Beryl Elizabeth Reid was a British actress of stage and screen. She won the 1967 Tony Award for Best Actress in a Play for "The Killing of Sister George," the 1980 Olivier Award for Best Comedy Performance for "Born in the Gardens" and the 1982 BAFTA TV Award for Best Actress for "Smiley's People." Her film appearances included "The Belles of St. Trinian's," "The Killing of Sister George," "The Assassination Bureau" and "No Sex Please, We're British."
Born in Hereford, Herefordshire on June 17, 1919, she was the daughter of Scottish parents, and raised in Manchester, where she attended Withington and Levenshulme High Schools. She left school at 16 to work in a shop and later perform at Floral Hall in Bridlington, later performing in variety shows and pantomimes during World War Two. Despite any formal training, she later started doing comedy at the Royal National Theater with her first big success playing a schoolgirl named Monica in the BBC radio show, "Educating Archie."
Well-received in film and TV, she reprised her Tony Award-winning performance of a lesbian soap opera star in the screen version of "The Killing of Sister George" for which she was nominated the Golden Globe Award for Best Motion Picture Actress in a Drama. She starred in several British TV shows including the first three episodes of "The Benny Hill Show" on the BBC, "Bold as Brass," "The World of Wooster," "The Very Merry Widow" and her own variety series in 1968. She also made appearances on "The Goodies," "This is Your Life," "Doctor Who" and "Two's Company" among several other TV shows. She also starred in the British mini-series "Tinker Tailor Soldier Spy" and "Smiley's People," which won her a BAFTA for Best Actress on Television. She also wrote an autobiography, So Much Love, which was well received. She played the part of an elderly feminist and political subversive in the 1987 television drama, "The Beiderbecke Tapes."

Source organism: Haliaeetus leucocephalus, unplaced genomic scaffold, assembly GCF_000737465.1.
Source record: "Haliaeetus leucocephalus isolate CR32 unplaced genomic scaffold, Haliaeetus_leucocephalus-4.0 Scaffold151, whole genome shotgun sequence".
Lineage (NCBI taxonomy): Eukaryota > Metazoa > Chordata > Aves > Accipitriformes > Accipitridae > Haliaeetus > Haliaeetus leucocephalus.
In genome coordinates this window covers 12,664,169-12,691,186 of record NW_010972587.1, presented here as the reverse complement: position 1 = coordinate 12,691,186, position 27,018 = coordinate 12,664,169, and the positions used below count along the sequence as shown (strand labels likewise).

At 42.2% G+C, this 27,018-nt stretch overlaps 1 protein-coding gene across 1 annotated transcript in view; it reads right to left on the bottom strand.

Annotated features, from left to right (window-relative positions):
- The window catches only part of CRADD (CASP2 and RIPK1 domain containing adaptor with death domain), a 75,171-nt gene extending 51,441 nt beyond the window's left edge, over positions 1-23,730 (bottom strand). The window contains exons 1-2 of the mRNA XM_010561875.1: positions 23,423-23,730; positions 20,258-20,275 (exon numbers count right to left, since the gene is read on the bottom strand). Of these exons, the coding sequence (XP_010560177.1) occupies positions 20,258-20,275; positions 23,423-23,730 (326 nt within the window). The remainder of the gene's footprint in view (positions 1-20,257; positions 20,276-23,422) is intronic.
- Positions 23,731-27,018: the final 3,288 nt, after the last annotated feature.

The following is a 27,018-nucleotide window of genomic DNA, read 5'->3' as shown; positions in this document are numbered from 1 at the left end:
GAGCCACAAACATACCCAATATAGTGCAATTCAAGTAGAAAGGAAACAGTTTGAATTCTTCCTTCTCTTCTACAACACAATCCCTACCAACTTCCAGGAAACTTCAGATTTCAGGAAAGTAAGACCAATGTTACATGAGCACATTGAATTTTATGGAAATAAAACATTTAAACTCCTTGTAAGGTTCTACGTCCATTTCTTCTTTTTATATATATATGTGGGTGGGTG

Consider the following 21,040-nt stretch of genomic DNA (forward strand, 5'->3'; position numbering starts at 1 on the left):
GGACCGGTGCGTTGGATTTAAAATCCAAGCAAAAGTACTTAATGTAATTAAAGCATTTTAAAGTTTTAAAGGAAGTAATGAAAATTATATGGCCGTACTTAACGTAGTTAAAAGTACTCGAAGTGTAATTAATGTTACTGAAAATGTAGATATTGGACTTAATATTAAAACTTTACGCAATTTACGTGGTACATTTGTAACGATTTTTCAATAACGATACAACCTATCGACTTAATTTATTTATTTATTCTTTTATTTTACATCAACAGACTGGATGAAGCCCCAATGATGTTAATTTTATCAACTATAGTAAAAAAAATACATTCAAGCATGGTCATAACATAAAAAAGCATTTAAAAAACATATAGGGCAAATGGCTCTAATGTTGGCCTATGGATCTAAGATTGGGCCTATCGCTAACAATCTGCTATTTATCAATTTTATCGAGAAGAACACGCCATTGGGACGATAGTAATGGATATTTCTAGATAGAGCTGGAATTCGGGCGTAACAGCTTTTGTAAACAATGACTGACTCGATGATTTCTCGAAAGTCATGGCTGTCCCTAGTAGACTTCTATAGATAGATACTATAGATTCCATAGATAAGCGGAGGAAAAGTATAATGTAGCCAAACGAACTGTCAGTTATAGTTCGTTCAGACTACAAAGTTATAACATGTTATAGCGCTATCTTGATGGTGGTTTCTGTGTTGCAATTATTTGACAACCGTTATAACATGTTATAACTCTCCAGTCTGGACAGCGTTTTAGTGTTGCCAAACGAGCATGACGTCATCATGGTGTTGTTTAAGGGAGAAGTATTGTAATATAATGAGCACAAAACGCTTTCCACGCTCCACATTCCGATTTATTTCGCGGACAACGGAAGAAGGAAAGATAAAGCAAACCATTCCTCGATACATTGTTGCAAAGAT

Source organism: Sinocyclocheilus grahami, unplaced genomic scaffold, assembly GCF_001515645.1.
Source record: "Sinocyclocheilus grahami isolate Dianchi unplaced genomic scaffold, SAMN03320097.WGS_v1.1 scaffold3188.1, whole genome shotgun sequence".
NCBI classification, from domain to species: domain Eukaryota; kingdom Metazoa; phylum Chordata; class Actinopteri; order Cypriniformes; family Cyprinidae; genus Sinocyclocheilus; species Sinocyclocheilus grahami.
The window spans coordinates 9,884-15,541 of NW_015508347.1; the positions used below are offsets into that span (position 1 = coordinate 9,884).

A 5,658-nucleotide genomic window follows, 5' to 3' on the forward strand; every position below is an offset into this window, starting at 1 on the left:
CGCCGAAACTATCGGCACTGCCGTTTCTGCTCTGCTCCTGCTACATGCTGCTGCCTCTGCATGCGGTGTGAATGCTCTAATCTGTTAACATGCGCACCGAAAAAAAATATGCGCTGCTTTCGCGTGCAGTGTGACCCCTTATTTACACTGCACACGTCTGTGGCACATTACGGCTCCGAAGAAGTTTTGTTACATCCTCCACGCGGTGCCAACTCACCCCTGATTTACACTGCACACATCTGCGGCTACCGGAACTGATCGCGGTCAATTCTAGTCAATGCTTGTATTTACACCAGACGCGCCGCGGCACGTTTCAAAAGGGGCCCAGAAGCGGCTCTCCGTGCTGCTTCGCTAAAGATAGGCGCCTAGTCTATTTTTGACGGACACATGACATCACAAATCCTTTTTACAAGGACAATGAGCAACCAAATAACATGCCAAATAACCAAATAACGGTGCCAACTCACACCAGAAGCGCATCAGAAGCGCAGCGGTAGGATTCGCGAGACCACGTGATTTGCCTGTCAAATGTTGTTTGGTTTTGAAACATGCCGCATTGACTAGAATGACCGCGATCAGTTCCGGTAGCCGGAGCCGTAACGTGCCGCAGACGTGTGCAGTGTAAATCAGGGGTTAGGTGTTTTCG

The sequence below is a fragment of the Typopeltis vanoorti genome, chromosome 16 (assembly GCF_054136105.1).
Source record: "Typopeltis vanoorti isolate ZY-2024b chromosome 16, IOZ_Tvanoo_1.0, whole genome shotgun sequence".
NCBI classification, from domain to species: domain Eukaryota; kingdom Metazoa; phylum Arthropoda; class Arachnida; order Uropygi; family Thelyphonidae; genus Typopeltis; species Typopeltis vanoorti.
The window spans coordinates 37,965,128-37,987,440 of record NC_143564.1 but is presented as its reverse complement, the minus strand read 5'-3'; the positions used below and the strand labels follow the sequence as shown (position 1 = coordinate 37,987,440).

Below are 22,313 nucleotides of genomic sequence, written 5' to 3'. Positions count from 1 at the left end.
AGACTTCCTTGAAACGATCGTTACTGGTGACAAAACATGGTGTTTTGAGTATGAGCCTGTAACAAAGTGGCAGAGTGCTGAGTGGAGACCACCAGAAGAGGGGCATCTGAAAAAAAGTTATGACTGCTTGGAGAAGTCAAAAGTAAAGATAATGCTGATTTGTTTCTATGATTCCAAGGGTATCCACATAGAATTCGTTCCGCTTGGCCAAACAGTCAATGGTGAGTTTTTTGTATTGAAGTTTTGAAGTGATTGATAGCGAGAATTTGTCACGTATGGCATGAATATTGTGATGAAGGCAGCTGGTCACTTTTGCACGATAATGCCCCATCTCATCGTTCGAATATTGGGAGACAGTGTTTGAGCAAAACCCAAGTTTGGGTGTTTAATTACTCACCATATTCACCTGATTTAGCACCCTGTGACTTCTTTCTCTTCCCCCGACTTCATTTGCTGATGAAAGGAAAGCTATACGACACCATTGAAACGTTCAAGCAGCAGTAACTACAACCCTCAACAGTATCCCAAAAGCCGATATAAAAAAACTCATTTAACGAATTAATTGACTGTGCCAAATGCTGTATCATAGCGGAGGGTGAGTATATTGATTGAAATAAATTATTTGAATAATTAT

Considered a talented comedic character actress, Reid appeared in many situation comedy and variety programs on British TV including "The Good Old Days," going on to star on the children's TV program "Mooncat" from 1981 to 1983 for Yorkshire Television. Despite being married twice, she never had any children.
Reid was awarded the OBE (Officer of the Order of the British Empire) in the 1986 Queen's New Year Honours List for her services to drama and a Lifetime British Comedy award in 1991. In her later years, she lived in the eccentric Honeypot Cottage on the banks of the Thames in Berkshire with her collection of stray cats. She passed away on October 13, 1996 from pneumonia and osteoporosis at a South Buckinghamshire hospital following knee surgery. She was 77 years old. Her authorised biography, Roll Out the Beryl was published in August 2016.